Orchestrating the largest in-water boat show in the world is like setting up a pop-up city of 100,000 people for several days. With a total economic impact of roughly $500 million, greater than a Super Bowl, FLIBS is one of the most important annual boat shows for closing business deals. Captains and crew head into high gear as they prepare their yachts for tours, private events and potential yacht owners demanding VIP entry passes, unlimited access to yachts, and evening events held at mansions, performing arts centers, and executive airports. For my business, it is a time where I proudly present the yachting industry and give the affluent a small glimpse into our lifestyle and excellence in service. This year, as the host of a special group of family wealth office advisors and managers, I experienced first-hand the importance of the crew and its ability to represent the heart and soul of their vessel and the industry at large.
Interestingly, I found a wide discrepancy among trained crew in terms of presentation. My tours were scheduled the day before the show’s opening, which is always marked by frenzied crew activity and last minute preparations. Having been on many yacht tours, service excellence is a given, or it should be for individuals who are responsible for family offices worth over $100M. However, my group missed the red carpet treatment and the tours lacked luster against an amazing evening sunset.
On the first yacht tour, the crew was seen turning on lights and raising the shades as we boarded the yacht. Once on-board, the crew disappeared for the duration of the walk-though and my group wandered around aimlessly, admiring the yacht’s sundeck while snapping photos meant to make those living in the cold North East envious of the experience. We were not guided in any particular manner, except that lingering in any one area of the yacht felt rather unwelcomed. Relief washed over the crew as we exited and moved on to the next yacht. As I shuffled the last guest off the yacht, I couldn’t help thinking about the delicate balance and psychology of knowing when to give a client their space.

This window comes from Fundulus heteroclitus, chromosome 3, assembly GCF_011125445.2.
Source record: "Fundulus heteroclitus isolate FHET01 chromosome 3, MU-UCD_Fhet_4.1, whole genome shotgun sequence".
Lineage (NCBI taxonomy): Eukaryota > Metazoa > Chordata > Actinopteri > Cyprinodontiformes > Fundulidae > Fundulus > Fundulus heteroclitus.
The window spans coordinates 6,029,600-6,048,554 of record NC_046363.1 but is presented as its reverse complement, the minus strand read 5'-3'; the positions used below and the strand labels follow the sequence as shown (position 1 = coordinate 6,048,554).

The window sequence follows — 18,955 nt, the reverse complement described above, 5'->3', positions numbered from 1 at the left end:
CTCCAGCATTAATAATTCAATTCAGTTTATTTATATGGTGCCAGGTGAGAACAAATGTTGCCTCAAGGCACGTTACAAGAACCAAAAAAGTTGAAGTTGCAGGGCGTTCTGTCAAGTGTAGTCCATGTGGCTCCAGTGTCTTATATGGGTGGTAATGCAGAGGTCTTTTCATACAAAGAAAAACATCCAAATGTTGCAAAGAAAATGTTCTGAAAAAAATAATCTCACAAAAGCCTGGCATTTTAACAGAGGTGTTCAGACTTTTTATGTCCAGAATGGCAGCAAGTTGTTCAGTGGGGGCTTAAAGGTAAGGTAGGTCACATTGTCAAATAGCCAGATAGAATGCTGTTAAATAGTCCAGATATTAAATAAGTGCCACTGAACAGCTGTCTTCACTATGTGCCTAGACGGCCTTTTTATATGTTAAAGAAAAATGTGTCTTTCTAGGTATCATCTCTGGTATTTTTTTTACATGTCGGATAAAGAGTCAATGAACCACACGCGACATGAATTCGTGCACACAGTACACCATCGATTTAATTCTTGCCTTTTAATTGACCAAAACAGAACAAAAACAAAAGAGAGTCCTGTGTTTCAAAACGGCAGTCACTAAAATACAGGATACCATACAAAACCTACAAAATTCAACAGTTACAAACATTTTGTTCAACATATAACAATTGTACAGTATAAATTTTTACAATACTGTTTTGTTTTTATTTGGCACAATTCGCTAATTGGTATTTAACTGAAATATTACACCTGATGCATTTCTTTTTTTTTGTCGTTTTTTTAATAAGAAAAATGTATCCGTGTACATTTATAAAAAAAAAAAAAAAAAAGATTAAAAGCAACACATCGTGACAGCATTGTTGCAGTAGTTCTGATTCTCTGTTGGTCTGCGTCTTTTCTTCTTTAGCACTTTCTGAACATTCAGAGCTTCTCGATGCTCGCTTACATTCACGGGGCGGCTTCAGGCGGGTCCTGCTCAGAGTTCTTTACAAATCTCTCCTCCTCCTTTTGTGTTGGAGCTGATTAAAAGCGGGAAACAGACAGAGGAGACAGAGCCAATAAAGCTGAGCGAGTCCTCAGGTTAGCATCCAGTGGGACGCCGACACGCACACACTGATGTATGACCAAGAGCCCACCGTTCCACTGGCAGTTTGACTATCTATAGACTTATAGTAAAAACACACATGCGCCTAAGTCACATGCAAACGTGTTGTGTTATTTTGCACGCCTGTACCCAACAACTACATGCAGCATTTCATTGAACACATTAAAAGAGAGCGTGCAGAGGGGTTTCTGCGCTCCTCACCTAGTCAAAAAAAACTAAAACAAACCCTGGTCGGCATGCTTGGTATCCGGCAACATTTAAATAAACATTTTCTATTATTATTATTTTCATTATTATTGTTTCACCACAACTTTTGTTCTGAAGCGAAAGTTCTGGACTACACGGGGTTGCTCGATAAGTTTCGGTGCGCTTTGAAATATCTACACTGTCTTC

On the second yacht tour, the crew was very engaging while guiding us along, explaining and narrating the highlights of the yacht’s unique spaces, history, and design. They were attentive and fully present, affirming that my group had value. Conversations were also peppered with fun stories of their world travels and the general crew lifestyle. As a result, my group began to smile and laugh more and genuinely appreciated the informative experience as opposed to the “be seen but not heard” tour. The photos on the upper deck were now relaxed, fun, and shared among attendees and posted on social media sites for the world to see.
What would seem to be simple crew training 101, it bears repeating. You just never know who is walking on-board your yacht and people are watching closely, even at the end of the working day, even when everyone is dog-tired. What sets you apart in any industry and brings great success is attention to detail at the precise moment it is required, like selling a $50K painting to the guy who walked into the art gallery with flip flops, shorts and a baseball hat.